My birding year ended in a thick veil of fog, the ground still laden with ice and thawing snow. Though visibility was down to maybe 50 metres at best, the Tuesday after Christmas found my family and me at Blashford Lakes in Hampshire. The woodland hide was still as delightful as ever, offering as it always does close views of siskins, redpolls and bramblings on and around the feeders that surround it. And though at Ivy Lake we couldn’t see the water for fog and ice, we did get a good look at an unusually confiding bearded tit close to the hide. However, upon walking into one of three hides that overlook a huge gravel pit, we quickly saw that the outlook was very foggy indeed, the view offering up not one single bird.
The following day on my regular fortnightly shift at the RSPB’s Otmoor reserve, and the fog was if anything even more impenetrable. We had nice views of yellowhammers and reed buntings feeding on spilled seed, but the reserve was for the most part hushed and still. My wife Rebecca asked the pertinent question “Where do the birds go when we can’t see them?” — one best left for another day because it is quite interesting. And I’m sure there is more to it than simply ‘nowhere, we just can’t see them’….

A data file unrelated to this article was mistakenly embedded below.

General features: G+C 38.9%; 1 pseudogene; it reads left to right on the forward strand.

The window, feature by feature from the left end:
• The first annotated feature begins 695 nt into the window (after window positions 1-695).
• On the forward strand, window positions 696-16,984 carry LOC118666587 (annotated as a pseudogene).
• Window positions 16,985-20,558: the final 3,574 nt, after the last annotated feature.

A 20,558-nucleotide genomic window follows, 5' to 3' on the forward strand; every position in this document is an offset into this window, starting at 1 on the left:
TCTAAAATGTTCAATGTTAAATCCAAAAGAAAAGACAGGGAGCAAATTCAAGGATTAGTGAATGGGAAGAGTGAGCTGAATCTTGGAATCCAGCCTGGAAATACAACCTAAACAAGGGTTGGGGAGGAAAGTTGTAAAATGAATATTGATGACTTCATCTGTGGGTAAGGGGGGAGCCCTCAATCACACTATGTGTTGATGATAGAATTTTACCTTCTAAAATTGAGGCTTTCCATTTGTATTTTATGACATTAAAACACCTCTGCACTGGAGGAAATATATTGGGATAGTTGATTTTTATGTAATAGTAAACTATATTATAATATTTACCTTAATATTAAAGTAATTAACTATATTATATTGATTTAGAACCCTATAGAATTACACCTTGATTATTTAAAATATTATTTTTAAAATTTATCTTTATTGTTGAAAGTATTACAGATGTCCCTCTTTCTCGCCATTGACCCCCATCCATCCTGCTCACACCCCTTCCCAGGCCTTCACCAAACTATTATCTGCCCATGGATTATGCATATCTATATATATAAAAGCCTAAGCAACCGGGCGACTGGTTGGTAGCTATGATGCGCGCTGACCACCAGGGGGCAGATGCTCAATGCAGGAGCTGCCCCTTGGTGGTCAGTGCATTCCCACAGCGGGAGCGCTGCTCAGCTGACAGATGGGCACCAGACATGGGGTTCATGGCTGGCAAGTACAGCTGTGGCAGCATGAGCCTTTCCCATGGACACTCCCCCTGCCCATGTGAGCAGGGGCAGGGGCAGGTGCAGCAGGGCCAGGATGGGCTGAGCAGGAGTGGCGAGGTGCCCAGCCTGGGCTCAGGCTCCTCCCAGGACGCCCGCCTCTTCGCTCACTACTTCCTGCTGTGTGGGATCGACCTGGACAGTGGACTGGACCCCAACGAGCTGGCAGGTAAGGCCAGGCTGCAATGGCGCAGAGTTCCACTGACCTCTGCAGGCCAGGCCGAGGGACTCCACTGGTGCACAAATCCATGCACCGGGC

I have met a lot of people, some of whom get massively excited about exotic animals, whose reaction to our native wildlife is similar to ours to the view at Ibsley Water last month — entering the hide of Britain, they throw open the shutters, peer into the mists and declare there is nothing to see. Perhaps some of this is bird weariness; much of the wildlife scene here has to do with birds, but they are after all the easiest wild animals to see all year round in the British Isles. But I also wonder if there is a deeper cultural problem that I can’t really explain. I read recently about a Labour MP complaining of the government’s decision to withdraw funding for school trips to zoos. Amongst the comments they made, they stated there was ‘…absolutely no other way that children are going to learn about wildlife’. I find this absolutely incredible! In the last year I have seen a lot of amazing wildlife spectacles here at home, most of which were a lot cheaper to see than zoos and a lot more exciting. Whatever your opinion of government spending cuts, I hope I am right that access to wildlife is unlikely to be affected.
So what is there to see here? Taking my 2010 roughly in order, I started out the year mostly at work, but enjoying the daily rhythms of two local patches. At a lake very near my home I kept a regular watch on the duck numbers, rafts of pochards and tufted ducks coming and going with the ice. Turquoise blue kingfishers were regular visitors, along with majestic herons, prehistoric looking cormorants, and nesting greater spotted woodpeckers. Across the road from my workplace I could daily take in the lives of the green woodpeckers, nuthatches, long tailed tits, a pair of mistle thrushes and one resident buzzard. In spring a pied wagtail took up territory by a small puddle and often sang his scratchy little song to me as I passed.